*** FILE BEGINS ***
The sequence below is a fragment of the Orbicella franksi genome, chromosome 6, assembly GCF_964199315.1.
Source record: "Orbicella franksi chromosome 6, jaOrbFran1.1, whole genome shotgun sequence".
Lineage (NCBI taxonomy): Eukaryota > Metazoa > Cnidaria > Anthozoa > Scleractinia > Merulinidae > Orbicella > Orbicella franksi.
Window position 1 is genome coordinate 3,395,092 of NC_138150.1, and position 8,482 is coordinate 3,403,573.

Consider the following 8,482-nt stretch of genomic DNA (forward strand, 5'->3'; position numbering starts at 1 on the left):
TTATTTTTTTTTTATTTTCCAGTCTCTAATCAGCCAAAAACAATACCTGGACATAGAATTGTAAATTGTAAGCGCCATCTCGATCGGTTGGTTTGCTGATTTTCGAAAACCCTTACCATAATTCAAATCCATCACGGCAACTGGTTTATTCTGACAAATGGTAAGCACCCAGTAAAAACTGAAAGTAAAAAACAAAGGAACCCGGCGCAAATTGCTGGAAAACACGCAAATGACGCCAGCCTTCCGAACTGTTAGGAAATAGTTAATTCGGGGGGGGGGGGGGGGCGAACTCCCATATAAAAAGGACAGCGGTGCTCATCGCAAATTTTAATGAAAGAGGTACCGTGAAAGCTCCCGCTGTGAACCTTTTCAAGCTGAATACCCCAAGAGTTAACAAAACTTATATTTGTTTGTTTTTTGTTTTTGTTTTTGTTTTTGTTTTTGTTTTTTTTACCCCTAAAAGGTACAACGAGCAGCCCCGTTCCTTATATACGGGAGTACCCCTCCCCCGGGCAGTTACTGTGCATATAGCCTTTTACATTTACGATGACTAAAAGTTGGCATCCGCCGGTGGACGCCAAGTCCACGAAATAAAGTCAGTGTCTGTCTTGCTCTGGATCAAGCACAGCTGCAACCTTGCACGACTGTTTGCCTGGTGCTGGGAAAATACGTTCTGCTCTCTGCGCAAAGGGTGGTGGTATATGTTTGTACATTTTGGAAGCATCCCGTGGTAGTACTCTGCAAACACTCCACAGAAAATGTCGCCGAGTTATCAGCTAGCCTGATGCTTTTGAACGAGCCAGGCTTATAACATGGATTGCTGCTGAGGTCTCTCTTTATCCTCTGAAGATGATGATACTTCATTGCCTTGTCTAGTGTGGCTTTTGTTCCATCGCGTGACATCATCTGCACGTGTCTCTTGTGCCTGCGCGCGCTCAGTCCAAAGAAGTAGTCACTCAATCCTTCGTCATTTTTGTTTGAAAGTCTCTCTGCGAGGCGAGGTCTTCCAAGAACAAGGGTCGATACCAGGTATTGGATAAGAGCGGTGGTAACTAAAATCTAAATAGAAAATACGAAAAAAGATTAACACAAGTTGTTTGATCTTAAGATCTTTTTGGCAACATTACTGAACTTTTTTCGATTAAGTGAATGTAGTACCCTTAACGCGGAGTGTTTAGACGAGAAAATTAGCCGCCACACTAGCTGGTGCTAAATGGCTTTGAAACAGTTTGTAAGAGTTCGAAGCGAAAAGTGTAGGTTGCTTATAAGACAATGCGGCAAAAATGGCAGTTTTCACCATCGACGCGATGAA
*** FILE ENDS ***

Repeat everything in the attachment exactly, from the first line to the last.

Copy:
The sequence below is a fragment of the Orbicella franksi genome, chromosome 6, assembly GCF_964199315.1.
Source record: "Orbicella franksi chromosome 6, jaOrbFran1.1, whole genome shotgun sequence".
Lineage (NCBI taxonomy): Eukaryota > Metazoa > Cnidaria > Anthozoa > Scleractinia > Merulinidae > Orbicella > Orbicella franksi.
Window position 1 is genome coordinate 3,395,092 of NC_138150.1, and position 8,482 is coordinate 3,403,573.

Consider the following 8,482-nt stretch of genomic DNA (forward strand, 5'->3'; position numbering starts at 1 on the left):
TTATTTTTTTTTTATTTTCCAGTCTCTAATCAGCCAAAAACAATACCTGGACATAGAATTGTAAATTGTAAGCGCCATCTCGATCGGTTGGTTTGCTGATTTTCGAAAACCCTTACCATAATTCAAATCCATCACGGCAACTGGTTTATTCTGACAAATGGTAAGCACCCAGTAAAAACTGAAAGTAAAAAACAAAGGAACCCGGCGCAAATTGCTGGAAAACACGCAAATGACGCCAGCCTTCCGAACTGTTAGGAAATAGTTAATTCGGGGGGGGGGGGGGGGCGAACTCCCATATAAAAAGGACAGCGGTGCTCATCGCAAATTTTAATGAAAGAGGTACCGTGAAAGCTCCCGCTGTGAACCTTTTCAAGCTGAATACCCCAAGAGTTAACAAAACTTATATTTGTTTGTTTTTTGTTTTTGTTTTTGTTTTTGTTTTTGTTTTTTTTACCCCTAAAAGGTACAACGAGCAGCCCCGTTCCTTATATACGGGAGTACCCCTCCCCCGGGCAGTTACTGTGCATATAGCCTTTTACATTTACGATGACTAAAAGTTGGCATCCGCCGGTGGACGCCAAGTCCACGAAATAAAGTCAGTGTCTGTCTTGCTCTGGATCAAGCACAGCTGCAACCTTGCACGACTGTTTGCCTGGTGCTGGGAAAATACGTTCTGCTCTCTGCGCAAAGGGTGGTGGTATATGTTTGTACATTTTGGAAGCATCCCGTGGTAGTACTCTGCAAACACTCCACAGAAAATGTCGCCGAGTTATCAGCTAGCCTGATGCTTTTGAACGAGCCAGGCTTATAACATGGATTGCTGCTGAGGTCTCTCTTTATCCTCTGAAGATGATGATACTTCATTGCCTTGTCTAGTGTGGCTTTTGTTCCATCGCGTGACATCATCTGCACGTGTCTCTTGTGCCTGCGCGCGCTCAGTCCAAAGAAGTAGTCACTCAATCCTTCGTCATTTTTGTTTGAAAGTCTCTCTGCGAGGCGAGGTCTTCCAAGAACAAGGGTCGATACCAGGTATTGGATAAGAGCGGTGGTAACTAAAATCTAAATAGAAAATACGAAAAAAGATTAACACAAGTTGTTTGATCTTAAGATCTTTTTGGCAACATTACTGAACTTTTTTCGATTAAGTGAATGTAGTACCCTTAACGCGGAGTGTTTAGACGAGAAAATTAGCCGCCACACTAGCTGGTGCTAAATGGCTTTGAAACAGTTTGTAAGAGTTCGAAGCGAAAAGTGTAGGTTGCTTATAAGACAATGCGGCAAAAATGGCAGTTTTCACCATCGACGCGATGAA